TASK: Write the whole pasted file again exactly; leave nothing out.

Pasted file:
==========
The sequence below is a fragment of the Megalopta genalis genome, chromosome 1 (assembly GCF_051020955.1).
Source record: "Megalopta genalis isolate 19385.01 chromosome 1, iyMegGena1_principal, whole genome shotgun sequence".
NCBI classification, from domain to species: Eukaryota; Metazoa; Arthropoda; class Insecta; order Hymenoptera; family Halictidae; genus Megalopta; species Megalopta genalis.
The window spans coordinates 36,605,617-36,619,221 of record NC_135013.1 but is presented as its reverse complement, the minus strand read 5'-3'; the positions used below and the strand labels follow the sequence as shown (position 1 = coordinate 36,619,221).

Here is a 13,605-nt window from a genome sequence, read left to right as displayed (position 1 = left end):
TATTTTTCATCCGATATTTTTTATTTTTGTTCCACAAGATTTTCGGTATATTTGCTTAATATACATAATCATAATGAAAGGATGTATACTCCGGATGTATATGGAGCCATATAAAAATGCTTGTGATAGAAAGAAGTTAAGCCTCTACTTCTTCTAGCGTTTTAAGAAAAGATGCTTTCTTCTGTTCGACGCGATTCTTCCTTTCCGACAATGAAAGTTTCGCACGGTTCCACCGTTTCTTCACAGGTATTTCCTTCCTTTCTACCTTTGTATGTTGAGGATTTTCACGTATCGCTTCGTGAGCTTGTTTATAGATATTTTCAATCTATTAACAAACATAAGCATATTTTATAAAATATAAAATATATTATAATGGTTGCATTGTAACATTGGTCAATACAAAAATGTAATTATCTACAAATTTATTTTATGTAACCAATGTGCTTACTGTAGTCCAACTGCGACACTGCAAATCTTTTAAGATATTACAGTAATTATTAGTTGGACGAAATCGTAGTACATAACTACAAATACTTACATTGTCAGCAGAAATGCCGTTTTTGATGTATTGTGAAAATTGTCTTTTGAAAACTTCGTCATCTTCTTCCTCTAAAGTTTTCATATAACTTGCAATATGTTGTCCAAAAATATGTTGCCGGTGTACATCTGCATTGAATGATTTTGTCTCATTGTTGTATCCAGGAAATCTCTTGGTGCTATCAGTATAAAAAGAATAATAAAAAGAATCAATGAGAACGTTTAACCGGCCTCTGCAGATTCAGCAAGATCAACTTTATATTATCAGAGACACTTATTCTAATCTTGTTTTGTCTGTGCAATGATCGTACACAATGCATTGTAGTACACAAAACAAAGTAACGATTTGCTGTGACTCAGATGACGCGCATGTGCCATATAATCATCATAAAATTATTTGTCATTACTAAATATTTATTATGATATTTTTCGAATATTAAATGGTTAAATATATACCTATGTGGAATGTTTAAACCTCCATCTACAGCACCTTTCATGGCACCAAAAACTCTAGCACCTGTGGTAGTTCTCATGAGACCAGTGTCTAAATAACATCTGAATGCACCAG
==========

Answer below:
The sequence below is a fragment of the Megalopta genalis genome, chromosome 1 (assembly GCF_051020955.1).
Source record: "Megalopta genalis isolate 19385.01 chromosome 1, iyMegGena1_principal, whole genome shotgun sequence".
NCBI classification, from domain to species: Eukaryota; Metazoa; Arthropoda; class Insecta; order Hymenoptera; family Halictidae; genus Megalopta; species Megalopta genalis.
The window spans coordinates 36,605,617-36,619,221 of record NC_135013.1 but is presented as its reverse complement, the minus strand read 5'-3'; the positions used below and the strand labels follow the sequence as shown (position 1 = coordinate 36,619,221).

Here is a 13,605-nt window from a genome sequence, read left to right as displayed (position 1 = left end):
TATTTTTCATCCGATATTTTTTATTTTTGTTCCACAAGATTTTCGGTATATTTGCTTAATATACATAATCATAATGAAAGGATGTATACTCCGGATGTATATGGAGCCATATAAAAATGCTTGTGATAGAAAGAAGTTAAGCCTCTACTTCTTCTAGCGTTTTAAGAAAAGATGCTTTCTTCTGTTCGACGCGATTCTTCCTTTCCGACAATGAAAGTTTCGCACGGTTCCACCGTTTCTTCACAGGTATTTCCTTCCTTTCTACCTTTGTATGTTGAGGATTTTCACGTATCGCTTCGTGAGCTTGTTTATAGATATTTTCAATCTATTAACAAACATAAGCATATTTTATAAAATATAAAATATATTATAATGGTTGCATTGTAACATTGGTCAATACAAAAATGTAATTATCTACAAATTTATTTTATGTAACCAATGTGCTTACTGTAGTCCAACTGCGACACTGCAAATCTTTTAAGATATTACAGTAATTATTAGTTGGACGAAATCGTAGTACATAACTACAAATACTTACATTGTCAGCAGAAATGCCGTTTTTGATGTATTGTGAAAATTGTCTTTTGAAAACTTCGTCATCTTCTTCCTCTAAAGTTTTCATATAACTTGCAATATGTTGTCCAAAAATATGTTGCCGGTGTACATCTGCATTGAATGATTTTGTCTCATTGTTGTATCCAGGAAATCTCTTGGTGCTATCAGTATAAAAAGAATAATAAAAAGAATCAATGAGAACGTTTAACCGGCCTCTGCAGATTCAGCAAGATCAACTTTATATTATCAGAGACACTTATTCTAATCTTGTTTTGTCTGTGCAATGATCGTACACAATGCATTGTAGTACACAAAACAAAGTAACGATTTGCTGTGACTCAGATGACGCGCATGTGCCATATAATCATCATAAAATTATTTGTCATTACTAAATATTTATTATGATATTTTTCGAATATTAAATGGTTAAATATATACCTATGTGGAATGTTTAAACCTCCATCTACAGCACCTTTCATGGCACCAAAAACTCTAGCACCTGTGGTAGTTCTCATGAGACCAGTGTCTAAATAACATCTGAATGCACCAG